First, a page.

There is a great scene in the movie “Alexander” where Colin Ferrell, paying Alexander the Great, compares the mission of those soldiers he led to those of Darius. This is such a powerful scene from a cinematic and historical point of view. Some say Alexander’s forces were outnumbered by the Persians by as high as 10:1-fierce odds in Darius’s favor. In this scene of history, Alexander is said to go up and down the front lines, motivating his soldiers and appealing to their Greek pride. Not to say the movie is absolutely historically accurate, however, if it were, Alexander presents a tremendous lesson for us to witness as the difference in leadership and managerial ability. He knew inherently that he had to motivate his soldiers to overcome their fear of the odds against them, in a sense, re-shift their focus. At one point in his speech, he compares the valiant reasons he and his men were fighting versus why Darius’s men were fighting.

Darius, ruler of the Persian Empire, was at the battlefield to merely oversee the crushing of another rebel. His men followed orders out of duty, not loyalty like Alexander’s men did. He did not fight alongside his men for in his mind, he was superior to those who served him. Alexander fought alongside his men, oftentimes, calling them to valiance in the midst of the battle. Darius did not understand Alexander’s style and as history proves, underestimated it.

Alexander became a legend throughout history for his leadership abilities, accomplishing what most in his time would have never thought could happen. So, the question remains for you, are you a manager like Darius or a leader like Alexander the Great.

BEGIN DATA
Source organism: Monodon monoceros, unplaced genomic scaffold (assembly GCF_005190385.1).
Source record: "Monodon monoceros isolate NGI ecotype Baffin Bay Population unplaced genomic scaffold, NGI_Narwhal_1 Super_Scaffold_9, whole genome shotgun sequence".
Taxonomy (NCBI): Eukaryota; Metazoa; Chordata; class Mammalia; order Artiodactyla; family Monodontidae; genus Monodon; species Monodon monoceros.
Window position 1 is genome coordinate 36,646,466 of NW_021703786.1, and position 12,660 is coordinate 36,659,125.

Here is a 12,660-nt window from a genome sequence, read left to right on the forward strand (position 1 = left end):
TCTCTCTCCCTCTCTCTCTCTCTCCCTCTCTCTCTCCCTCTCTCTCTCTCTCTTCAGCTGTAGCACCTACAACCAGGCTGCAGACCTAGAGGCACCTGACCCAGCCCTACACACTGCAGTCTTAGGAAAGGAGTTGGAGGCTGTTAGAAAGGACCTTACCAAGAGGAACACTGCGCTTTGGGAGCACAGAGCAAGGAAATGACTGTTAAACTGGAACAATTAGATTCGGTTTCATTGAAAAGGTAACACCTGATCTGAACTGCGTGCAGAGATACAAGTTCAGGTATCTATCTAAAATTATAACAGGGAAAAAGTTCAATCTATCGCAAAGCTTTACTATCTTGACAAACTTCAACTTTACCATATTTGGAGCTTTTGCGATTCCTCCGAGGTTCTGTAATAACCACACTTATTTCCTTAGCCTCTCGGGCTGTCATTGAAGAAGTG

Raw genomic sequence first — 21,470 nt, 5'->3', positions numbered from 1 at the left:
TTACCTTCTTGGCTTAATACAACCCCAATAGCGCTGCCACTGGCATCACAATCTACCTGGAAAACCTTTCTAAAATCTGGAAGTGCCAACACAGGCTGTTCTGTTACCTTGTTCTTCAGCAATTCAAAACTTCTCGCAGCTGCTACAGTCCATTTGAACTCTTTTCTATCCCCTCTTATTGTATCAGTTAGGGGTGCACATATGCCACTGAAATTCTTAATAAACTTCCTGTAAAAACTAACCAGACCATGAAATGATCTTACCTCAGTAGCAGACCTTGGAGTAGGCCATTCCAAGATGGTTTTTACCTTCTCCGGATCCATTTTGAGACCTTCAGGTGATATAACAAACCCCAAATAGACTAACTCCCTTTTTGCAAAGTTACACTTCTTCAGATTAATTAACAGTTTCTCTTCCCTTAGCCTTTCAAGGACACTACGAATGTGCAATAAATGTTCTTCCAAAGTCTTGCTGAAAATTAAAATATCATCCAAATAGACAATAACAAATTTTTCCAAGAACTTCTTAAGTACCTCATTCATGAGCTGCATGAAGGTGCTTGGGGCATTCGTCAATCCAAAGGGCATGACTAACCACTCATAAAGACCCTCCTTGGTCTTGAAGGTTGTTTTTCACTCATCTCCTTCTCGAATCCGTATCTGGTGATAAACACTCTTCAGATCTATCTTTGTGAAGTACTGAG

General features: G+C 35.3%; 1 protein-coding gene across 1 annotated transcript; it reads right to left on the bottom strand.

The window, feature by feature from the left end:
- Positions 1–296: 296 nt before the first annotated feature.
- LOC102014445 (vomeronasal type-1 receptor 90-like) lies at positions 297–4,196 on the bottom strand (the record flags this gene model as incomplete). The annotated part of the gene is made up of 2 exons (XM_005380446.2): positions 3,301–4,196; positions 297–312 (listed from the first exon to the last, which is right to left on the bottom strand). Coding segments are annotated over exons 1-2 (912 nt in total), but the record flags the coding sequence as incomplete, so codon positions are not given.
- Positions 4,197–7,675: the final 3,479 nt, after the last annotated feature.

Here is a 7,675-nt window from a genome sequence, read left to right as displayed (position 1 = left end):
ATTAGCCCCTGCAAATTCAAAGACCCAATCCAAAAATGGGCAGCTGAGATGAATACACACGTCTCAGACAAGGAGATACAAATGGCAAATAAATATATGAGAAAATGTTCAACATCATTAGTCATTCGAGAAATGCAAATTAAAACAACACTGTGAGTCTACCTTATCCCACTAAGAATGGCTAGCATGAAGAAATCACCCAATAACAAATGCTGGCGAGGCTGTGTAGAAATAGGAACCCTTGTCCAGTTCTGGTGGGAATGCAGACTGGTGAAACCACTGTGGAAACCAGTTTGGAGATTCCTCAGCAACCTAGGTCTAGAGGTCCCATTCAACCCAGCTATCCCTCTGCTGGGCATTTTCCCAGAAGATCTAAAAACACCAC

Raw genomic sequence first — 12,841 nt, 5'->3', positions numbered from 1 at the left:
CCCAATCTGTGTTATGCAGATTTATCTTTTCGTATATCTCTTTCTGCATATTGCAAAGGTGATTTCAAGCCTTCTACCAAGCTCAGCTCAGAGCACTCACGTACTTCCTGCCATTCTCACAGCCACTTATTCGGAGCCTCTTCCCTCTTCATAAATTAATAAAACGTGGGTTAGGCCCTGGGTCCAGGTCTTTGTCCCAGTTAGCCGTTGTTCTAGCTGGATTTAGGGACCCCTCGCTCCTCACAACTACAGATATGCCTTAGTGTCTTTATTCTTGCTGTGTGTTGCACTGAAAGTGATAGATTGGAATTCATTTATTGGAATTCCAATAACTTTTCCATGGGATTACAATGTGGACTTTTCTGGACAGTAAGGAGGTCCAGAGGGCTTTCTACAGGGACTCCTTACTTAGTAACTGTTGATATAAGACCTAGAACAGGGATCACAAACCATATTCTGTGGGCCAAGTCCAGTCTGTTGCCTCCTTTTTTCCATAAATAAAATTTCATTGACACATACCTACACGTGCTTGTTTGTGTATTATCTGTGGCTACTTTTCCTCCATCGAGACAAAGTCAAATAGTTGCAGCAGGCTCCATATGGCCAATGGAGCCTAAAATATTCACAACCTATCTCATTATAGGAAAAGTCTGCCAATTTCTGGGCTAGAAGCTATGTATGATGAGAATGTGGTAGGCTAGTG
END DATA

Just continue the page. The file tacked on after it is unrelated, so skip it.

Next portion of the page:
Click here to view the scene I am talking about.

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About the Writer:

me21

Trent Cotton has spent a number of years in management and business consulting. After spending some time in the field, he joined the HR department, beginning in recruiting and eventually serving as the Department Head of HR for one of the major lines of business. With such a varied background, he works to bring all of these together to help churches and other Christian organizations incorporate some common business practices into their ministries to enable them to better serve the Kingdom. He currently works for SourcePointe, an HR Outsourcing Agency while continuing to own and operate Christian Management Consulting as a ministry. In his free time, he also writes a lot on Church Development as a Church Consultant.